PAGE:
Calif. wildfire destroys 20 homes, threatens more
CAMPO, Calif. (AP) — Residents of a rural San Diego County community were waiting anxiously to learn the fate of homes near a destructive 4-square-mile wildfire that has left one man dead.
Christopher Kirchner told U-T San Diego that his rental home was about 200 feet from a residence that burned down — one of 20 homes destroyed by the fire so far.
“I was just talking to some of my neighbors,” Kirchner said. “They were crying and saying they had no place to go. We’ve heard rumors that our place is still standing, but nobody will tell us anything.”
Firefighters recovered a man’s body from one of the destroyed homes Monday, a state fire spokesman, Robbie Richard said. Authorities say the man ignored evacuation orders issued for the community of Tierra del Sol.
“He felt that he was going to be OK if he stayed,” sheriff’s Lt. Rose Kurupas told the newspaper. It was not clear whether he was notified of the order in person or by an automated phone call.
Authorities said neighbors reported the man missing when they saw his only vehicle parked at the home. Neighbors told U-T San Diego he was 82 and had only one leg.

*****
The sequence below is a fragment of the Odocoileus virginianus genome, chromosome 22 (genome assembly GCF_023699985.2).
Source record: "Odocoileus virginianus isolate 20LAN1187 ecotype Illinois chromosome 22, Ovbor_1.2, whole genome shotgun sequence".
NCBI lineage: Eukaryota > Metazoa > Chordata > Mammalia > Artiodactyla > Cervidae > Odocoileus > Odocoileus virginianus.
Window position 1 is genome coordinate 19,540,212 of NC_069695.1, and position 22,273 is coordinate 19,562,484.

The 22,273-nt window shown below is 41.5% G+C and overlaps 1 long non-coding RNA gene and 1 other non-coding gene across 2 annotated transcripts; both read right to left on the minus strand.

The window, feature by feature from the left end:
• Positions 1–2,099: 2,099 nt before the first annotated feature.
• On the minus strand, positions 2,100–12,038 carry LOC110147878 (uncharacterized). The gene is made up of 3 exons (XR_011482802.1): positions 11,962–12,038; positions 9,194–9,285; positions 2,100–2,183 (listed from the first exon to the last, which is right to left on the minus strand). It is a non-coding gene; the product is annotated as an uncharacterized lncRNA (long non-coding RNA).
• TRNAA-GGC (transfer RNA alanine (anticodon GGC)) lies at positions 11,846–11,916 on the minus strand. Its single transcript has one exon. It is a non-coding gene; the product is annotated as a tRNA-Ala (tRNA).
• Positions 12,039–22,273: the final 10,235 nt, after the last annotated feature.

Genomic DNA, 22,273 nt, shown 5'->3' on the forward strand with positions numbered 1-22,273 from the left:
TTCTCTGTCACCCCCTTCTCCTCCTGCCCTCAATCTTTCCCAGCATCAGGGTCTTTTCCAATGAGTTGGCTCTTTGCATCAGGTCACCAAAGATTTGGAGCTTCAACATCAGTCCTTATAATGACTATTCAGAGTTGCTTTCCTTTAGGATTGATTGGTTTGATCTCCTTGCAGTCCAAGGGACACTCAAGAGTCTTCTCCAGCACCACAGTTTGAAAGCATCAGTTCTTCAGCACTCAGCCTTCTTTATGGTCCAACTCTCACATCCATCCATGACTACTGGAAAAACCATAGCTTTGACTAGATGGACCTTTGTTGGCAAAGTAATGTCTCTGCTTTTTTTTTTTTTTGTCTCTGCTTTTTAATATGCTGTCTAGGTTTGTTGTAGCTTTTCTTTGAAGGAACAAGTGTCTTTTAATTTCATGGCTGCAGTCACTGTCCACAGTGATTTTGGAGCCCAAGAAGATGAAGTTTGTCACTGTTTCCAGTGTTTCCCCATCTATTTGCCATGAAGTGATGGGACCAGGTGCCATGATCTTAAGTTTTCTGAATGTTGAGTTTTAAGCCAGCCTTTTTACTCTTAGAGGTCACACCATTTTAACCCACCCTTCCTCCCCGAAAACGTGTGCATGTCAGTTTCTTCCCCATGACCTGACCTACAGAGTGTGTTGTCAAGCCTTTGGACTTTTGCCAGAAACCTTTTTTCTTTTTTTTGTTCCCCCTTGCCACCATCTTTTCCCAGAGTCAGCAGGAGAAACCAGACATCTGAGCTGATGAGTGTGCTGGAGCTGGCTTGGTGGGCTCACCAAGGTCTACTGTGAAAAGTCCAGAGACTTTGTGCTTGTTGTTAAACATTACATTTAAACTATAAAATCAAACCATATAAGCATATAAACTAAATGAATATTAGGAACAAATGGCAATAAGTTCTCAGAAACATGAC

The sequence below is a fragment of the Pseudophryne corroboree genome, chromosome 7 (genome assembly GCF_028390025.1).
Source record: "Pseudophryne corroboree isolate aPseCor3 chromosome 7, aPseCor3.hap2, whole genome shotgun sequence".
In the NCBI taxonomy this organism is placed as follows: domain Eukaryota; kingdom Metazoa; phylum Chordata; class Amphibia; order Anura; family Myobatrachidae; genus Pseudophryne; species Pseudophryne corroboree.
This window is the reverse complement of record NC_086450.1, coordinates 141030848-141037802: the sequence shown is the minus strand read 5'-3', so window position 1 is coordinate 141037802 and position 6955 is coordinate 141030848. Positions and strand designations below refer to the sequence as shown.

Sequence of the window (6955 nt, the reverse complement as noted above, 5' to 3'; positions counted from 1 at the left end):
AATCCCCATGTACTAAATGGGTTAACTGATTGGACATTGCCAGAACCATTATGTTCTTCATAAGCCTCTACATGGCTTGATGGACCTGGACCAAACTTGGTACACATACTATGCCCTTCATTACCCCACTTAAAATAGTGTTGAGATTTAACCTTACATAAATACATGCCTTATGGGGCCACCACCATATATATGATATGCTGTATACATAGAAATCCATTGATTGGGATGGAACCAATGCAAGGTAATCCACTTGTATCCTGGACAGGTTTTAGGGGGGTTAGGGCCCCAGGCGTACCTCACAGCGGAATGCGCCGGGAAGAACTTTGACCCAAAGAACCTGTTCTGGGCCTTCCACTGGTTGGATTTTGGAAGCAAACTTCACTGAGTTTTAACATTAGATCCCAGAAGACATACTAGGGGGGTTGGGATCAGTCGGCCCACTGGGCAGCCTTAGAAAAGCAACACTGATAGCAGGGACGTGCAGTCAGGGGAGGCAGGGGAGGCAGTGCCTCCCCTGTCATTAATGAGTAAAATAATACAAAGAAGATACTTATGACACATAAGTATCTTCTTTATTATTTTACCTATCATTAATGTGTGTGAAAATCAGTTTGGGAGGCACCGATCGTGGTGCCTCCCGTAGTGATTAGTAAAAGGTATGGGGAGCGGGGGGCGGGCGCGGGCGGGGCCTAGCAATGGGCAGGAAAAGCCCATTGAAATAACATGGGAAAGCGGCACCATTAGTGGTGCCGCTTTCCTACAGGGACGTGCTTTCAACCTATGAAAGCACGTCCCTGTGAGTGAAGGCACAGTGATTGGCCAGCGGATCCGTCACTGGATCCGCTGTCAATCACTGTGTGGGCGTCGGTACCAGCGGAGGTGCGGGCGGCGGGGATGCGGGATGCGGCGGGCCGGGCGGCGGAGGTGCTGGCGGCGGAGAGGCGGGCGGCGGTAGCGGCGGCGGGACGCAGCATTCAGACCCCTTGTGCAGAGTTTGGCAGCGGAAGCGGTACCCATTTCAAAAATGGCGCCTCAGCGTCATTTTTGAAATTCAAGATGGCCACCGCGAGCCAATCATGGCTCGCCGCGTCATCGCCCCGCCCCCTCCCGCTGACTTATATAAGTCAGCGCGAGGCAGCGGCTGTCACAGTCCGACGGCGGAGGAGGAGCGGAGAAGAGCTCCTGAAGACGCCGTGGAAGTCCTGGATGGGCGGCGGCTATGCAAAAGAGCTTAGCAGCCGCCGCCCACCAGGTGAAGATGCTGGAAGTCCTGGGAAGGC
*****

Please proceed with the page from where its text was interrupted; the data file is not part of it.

Tierra del Sol remained under evacuation orders, though residents of two other small communities were allowed to return home as crews stopped the fire’s march forward. A total of about 80 homes were evacuated at the fire’s height.
The blaze has been fanned by winds that gusted up to 30 mph, spreading it across more than 2,400 acres of desert brush near the U.S.-Mexico border. Its cause remained under investigation.
The fire also damaged 10 and burned 15 outbuildings since it erupted Sunday, said California Department of Forestry and Fire Protection Capt. Mike Mohler. Many residents were gathered at the Golden Acorn Casino, which served as the command post for firefighters, to learn whether their homes were still standing.
Other blazes in the West remained active, blanketing some communities in eastern Washington state with smoke. The air quality in many Wenatchee and Cashmere areas was deemed either “hazardous” or “unhealthy” by state officials.
Authorities there updated the sizes of two of the state’s largest fires after more accurate mapping and burnouts to create fire lines, officials said. The Wenatchee Complex of fires was reported at 82 square miles, while the Table Mountain fire had burned nearly 57 square miles.
Crews also gained ground on a 5½-square-mile fire in Montana’s Musselshell County, allowing residents to return to about 50 homes southeast of Roundup. That blaze was human-caused and under investigation.
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